Top 5 Photographers – A Street
According to Wikipedia a street is a public thoroughfare (usually paved) in a built environment.
Top 5 Photographers – A Street
Street View in Google Maps allows you to see 360 view of many street location’s without being there. This gives you a good starting point in analysing a street but how do you make this street special or interesting?
Here are 5 very talented photographers that do just that.
1. Stephen Shore – Uncommon Places
Shore spent the 1970’s crossing America taking photographs that pioneered the two most important photographic expressions. A) the snapshot in diary form and B) the monumentalised landscape. He is one of first fine art photographers to work in colour.
Michael Fried said about Shore’s book that it’s a first – rate photo book and that can have something of a feel of a book of poems. You can go back to it and have the same intense experience. The book is structured chronologically. The project started as a visual diary where he photographed every person he met. So if he went to the cinema he photographed the person who he bought the ticket from, eating out, he photographed the waitress etc. The categories were then repeated. The people he met, the meals he ate, the beds he slept in. Art on the walls, store windows etc.
Shore discusses that he believes something special happens when there is a channel of attention between the viewer and the work- asking the viewer to step into the illusion of the picture and to give it attention rather than standing there and just letting it do its own thing to you.
“In 1972, I set out with a friend for Amarillo, Texas. I didn’t drive, so my first view of America was framed by the passenger’s window. It was a shock.’ Later that year, Shore set out again across America, this time alone, with an insatiable desire to capture and communicate precisely what he had seen within the frame of that window.”
2. Thomas Struth – Unconscious Places
Unconscious Places was published as a book on August 2012 and is a collection 230 street photographs. The photographs in Unconscious Places were taken in many different cities with varying characters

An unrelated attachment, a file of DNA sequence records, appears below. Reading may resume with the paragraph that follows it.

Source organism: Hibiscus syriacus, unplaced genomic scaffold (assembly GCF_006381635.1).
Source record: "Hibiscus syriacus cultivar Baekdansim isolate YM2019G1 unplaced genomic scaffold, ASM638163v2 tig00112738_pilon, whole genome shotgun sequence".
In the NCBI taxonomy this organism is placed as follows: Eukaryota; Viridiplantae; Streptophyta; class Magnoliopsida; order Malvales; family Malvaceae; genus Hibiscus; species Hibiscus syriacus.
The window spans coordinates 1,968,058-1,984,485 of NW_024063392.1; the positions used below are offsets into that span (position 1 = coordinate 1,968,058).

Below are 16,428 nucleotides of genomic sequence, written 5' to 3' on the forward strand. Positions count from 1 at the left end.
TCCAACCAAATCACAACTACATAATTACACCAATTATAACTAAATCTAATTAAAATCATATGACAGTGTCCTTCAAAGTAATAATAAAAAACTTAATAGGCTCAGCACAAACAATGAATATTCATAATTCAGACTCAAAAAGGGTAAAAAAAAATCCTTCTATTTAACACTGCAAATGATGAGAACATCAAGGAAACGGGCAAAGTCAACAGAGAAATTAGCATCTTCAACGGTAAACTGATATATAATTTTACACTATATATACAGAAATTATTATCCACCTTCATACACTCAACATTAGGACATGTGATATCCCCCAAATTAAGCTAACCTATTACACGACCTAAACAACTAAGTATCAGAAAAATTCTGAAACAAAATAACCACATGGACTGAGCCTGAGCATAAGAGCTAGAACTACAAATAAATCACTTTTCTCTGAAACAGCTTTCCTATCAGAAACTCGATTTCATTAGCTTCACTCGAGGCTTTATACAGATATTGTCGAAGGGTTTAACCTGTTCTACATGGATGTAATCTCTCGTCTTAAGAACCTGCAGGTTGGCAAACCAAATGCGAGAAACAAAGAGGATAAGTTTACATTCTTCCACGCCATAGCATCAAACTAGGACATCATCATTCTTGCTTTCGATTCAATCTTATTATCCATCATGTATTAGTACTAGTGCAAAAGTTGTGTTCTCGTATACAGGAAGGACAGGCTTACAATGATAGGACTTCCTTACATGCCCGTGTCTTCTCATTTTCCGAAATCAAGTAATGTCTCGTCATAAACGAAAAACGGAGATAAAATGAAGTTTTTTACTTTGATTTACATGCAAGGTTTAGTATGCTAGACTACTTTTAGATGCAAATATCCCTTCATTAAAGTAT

The “unconscious collective” represents a kind of energy generated from unexpected places around the city. Struth’s images are multilayered, mixing urban landscapes, street views and space appropriation by the public to show how buildings work in a living environment, change and develop through their inhabitants. While most of the streets photographed by Struth are devoid of human presence, or feature a few parked cars, the viewer notices that, for example, the streets of Shanghai are animated by the movements of passersby, seen as blurry figures in an otherwise sharp image.
3. Josef Koudelk – Landscapes
‘You know, people say, “Oh, Josef, he is the eternal outsider,” but on the contrary I try always to be an insider, both as a photographer and as a man. I am part of everything that is around me.’
In the last 10 years or so people have disappeared from his photographs altogether, and he now works obsessively on panoramic landscapes that often portray the devastation industrialisation has wreaked on the natural environment.
But one of the perks of being a world famous photographer is to have Leica make you a one-of-a-kind camera- to digital by creating a one-of-a-kind panoramic version.
He spoke of the challenge of shooting panoramas on 120 film, which can cost $200 for 20 rolls. “Digital photography helped me to go ahead with my work. It helped me not to be dependent on sponsors which for my panoramic pictures I would usually have to be, even if just to buy the film, develop it and make the contact sheets,” he said.
4. Alex Webb
Alex Webb is a Magnum photographer who uses strong colours, light and emotion to capture beautifully complex images. In many of his photographs, they have a strong foreground, mid-ground, and background. He often fills the frame with so many subjects but they don’t overlap.
“My understanding – of course, I’m not a philosopher or a scientist – of an aspect of Goethe’s theory of colour is that he felt that colour came out of tension between light and dark. I think that is very appropriate when you think about the kind of colour that I shoot.” – Alex Webb
5. Todd Hido – Homes At Night
The image “Untitled #2312-a, 1999” from the series Houses at Night is one of the few images that doesn’t have a beam of light coming from it. From an interview with Hido he explains how all images are from your past and these series of images represents his life and what he was going through in the past. He favours the vertical format over the horizontal as he likes to get one house only as gives more of a feeling of isolation. His images are used on Raymond Carver’s books which he is very honoured.